For months I was only ever seen in overalls with a crowbar in my hand, swinging maniacally at anything. I lived with plaster dust between the sheets of my bed and all over the keys of my computer. When I jumped into my car, dust billowed from my pants. And there was a period of a few weeks when the house was so devastated and malleable that I was smashing things on a whim with impunity. One morning I went into my kitchen to make coffee and was so filled with disgust as I stared at the hideous cabinets that even before the coffee finished brewing I had fetched the crowbar, ripped the cabinets off the wall, cut them up, and thrown the pieces out the window.

There was a period of a few weeks when the house was so devastated and malleable that I was smashing things with impunity. One morning while I was brushing the plaster dust from my teeth and staring exhaustedly out my bathroom window at the lawn of the Mafia family who live next door (the woman's fourth husband reputedly ended up dead in the trunk of somebody's car), I saw a man in white work clothes coming out the back door with tarps and tools, buckets and a ladder. Behind him came the Mafia lady, shrieking. The man began loading up a van that had the words, "Plastering and Painting. Rene Cherenfant," written on its side. In desperation I ran down, caught the workman at the corner as he was driving away, and said, "Rene?"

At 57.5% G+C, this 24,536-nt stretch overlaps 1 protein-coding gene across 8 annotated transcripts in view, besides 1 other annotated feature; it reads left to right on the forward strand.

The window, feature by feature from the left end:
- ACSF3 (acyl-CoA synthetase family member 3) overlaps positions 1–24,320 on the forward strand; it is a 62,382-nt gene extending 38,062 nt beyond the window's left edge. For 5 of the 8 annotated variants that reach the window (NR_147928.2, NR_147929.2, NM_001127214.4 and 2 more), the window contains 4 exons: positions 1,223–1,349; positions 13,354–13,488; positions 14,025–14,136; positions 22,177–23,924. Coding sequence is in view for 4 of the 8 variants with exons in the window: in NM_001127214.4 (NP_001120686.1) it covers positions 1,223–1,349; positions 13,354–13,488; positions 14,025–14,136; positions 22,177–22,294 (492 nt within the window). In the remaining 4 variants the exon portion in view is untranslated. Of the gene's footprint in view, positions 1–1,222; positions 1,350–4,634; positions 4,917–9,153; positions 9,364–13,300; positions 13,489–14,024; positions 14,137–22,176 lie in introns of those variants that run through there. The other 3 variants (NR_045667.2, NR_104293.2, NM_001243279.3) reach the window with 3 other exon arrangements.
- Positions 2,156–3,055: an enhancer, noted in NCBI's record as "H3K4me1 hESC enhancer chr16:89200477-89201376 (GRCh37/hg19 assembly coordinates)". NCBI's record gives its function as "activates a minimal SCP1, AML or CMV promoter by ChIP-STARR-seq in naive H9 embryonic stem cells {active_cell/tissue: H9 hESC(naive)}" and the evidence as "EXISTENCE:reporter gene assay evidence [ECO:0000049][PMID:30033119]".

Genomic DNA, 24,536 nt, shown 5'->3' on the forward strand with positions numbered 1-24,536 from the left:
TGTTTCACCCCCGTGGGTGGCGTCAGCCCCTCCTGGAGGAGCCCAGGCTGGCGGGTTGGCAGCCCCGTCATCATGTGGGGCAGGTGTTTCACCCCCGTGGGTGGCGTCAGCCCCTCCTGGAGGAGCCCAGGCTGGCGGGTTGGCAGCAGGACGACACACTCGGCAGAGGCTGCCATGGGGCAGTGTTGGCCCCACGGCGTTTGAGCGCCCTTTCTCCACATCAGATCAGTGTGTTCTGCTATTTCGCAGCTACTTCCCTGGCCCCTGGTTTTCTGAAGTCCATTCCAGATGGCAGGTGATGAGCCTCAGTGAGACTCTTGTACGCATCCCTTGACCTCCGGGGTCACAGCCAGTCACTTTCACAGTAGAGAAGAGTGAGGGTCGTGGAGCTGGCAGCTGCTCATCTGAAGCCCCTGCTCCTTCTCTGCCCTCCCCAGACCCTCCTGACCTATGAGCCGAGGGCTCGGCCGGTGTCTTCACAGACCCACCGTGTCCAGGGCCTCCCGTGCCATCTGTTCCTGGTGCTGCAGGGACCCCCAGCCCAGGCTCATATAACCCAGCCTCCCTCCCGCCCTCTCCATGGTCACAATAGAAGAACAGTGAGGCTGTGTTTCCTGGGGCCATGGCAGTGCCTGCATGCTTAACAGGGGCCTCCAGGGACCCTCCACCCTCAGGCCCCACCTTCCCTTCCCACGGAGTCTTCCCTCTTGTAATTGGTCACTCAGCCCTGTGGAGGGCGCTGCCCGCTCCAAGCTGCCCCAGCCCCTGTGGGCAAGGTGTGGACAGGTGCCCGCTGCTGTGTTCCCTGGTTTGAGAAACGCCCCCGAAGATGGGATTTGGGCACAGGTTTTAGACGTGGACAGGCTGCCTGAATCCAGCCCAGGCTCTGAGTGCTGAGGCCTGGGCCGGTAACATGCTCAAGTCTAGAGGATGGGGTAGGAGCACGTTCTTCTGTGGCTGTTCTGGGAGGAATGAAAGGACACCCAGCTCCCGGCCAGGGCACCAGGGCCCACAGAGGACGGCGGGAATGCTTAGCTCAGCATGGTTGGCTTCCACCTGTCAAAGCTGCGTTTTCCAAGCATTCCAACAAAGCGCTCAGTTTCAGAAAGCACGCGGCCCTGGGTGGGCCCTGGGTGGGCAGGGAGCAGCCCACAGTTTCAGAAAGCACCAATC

"It's pronounced Rainey," he said sourly. "Rainey Cherenfant." His arms and forehead were flecked with tiny spots of paint.

"Oh, OK, sorry. Do you think, Rainey, that you could come and look at my bathroom and give me an estimate?"

He narrowed his eyes at me and pointed at the Mafia house. "You friends with her?"

"I certainly am not."

He looked relieved. "OK, then."